My name is Jennifer Zeng, a journalist and writer in Washington DC.
Last November, when I was only a writer, not a journalist yet, I wrote an open letter to you before your visit to China, and after the Chinese Communist Party (CCP) officials warned me through my mother in China not to try to come into contact with you.
In that letter I urged you to recognize the evil and unchangeable nature of the Communist Party, and to encourage President Xi Jinping to consider abandoning Communism.
Since then a lot have happened. The most notable and important change is that your administration has started to re-evaluate the failed “engaging China” policy of the past 40 years, and has set a decisive and new course for U.S. strategy toward China.
The most important change to me is that I have moved to Washington DC from New York to work for the English version of The Epoch Times as a journalist in July.
In his landmark speech on U.S.-China relations on October 4, vice President Pence said, “More journalists are reporting the truth without fear or favor, and digging deep to find where China is interfering in our society, and why.”
I am proud to say that I am one of these journalists. For example, on September 28, I published an in depth investigative report “A Case Study: The Chinese Communist Party Works to Influence Oregon” to expose how a piece of Oregon state legislation that encouraged the establishment of Confucius Classrooms could have been pushed through by the long arm of the Chinese Communist Party.
Dear President, I am writing this letter not to boast about what I have been doing, but to inform you what a price I have been paying for being a journalist and a writer who chooses to expose the CCP’s vicious actions.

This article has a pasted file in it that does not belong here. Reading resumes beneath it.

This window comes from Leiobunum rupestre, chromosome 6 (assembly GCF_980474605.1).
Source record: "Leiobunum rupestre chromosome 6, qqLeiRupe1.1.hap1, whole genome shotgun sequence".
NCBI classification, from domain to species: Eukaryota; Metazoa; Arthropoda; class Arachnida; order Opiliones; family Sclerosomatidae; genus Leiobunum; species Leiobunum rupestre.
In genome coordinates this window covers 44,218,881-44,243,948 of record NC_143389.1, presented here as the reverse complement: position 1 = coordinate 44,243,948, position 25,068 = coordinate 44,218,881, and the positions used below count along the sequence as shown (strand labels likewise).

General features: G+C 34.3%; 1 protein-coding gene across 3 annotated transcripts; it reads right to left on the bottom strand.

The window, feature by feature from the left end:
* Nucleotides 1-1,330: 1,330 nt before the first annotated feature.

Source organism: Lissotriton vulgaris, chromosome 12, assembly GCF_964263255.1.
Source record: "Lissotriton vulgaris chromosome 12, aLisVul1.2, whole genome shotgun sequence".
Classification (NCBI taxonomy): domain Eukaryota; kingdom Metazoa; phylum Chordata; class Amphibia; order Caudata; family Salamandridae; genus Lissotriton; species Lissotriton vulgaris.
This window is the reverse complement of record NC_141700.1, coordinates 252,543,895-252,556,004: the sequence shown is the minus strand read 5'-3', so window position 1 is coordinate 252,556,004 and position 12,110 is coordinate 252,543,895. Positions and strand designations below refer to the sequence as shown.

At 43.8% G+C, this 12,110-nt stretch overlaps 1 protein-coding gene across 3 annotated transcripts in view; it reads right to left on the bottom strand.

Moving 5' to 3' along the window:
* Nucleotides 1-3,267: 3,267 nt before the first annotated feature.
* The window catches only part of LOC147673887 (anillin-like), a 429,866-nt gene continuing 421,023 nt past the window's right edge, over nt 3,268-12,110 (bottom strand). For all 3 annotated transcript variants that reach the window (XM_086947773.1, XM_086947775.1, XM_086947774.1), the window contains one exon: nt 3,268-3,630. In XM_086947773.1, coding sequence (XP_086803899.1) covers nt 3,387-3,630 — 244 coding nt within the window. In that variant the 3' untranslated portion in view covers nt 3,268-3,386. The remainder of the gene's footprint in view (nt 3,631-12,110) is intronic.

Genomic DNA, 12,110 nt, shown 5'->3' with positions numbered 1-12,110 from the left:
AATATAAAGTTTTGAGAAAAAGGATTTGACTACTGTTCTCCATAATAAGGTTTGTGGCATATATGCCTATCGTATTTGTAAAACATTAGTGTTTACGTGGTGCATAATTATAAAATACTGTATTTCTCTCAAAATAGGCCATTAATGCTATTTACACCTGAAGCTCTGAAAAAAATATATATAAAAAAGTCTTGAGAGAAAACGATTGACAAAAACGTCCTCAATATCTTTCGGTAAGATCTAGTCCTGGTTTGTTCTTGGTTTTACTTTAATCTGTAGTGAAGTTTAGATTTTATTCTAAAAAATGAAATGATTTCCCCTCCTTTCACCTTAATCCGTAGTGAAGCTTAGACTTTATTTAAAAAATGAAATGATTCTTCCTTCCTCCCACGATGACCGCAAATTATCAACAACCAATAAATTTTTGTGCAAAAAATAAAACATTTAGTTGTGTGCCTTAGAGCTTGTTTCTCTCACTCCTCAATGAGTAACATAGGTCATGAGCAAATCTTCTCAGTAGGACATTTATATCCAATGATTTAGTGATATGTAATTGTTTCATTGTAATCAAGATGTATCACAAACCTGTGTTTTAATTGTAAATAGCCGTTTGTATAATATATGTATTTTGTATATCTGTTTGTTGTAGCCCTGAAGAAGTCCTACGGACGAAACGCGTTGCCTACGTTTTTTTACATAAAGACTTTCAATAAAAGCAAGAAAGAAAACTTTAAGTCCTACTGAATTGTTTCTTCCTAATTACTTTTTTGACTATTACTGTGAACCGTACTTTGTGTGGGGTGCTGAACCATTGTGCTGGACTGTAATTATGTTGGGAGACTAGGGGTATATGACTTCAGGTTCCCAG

Several days ago, on Oct. 1, my 76-year-old mother traveled from Mianyang City in Sichuan Province, China, to Chengdu, and then from Chengdu to Shanghai, a journey over 1,000 miles, to take an airplane from there to the United States to visit me.
Coming to the United States was a very tiring and long trip that my mother had been reluctant to take, as she had just had a surgery, and her health was not in good shape. She doesn’t speak any English and traveling alone to America was very challenging.
However, she bravely took up the challenge, as, in both a bitter and sweet way, she regarded this as the last chance she would have to see me in her life. She said she didn’t intend to come again after this visit, as she would be too old and unfit to travel, and she never dared to expect that I could travel back to China to visit her.
Why can’t I go back to China? Because as an outspoken writer and journalist, I could never get a visa to return ever since I escaped from Beijing in 2001, after nearly being tortured to death in Beijing Female Forced Labor for practicing Falun Gong.
For more than 17 years, I have never been able to visit my family in China, not even when my father was dying in the hospital, before he eventually passed away, in 2014, without having set sight on me for more than 13 years.
So for my mother, the only way to see me is for her to fly across the ocean to the United States.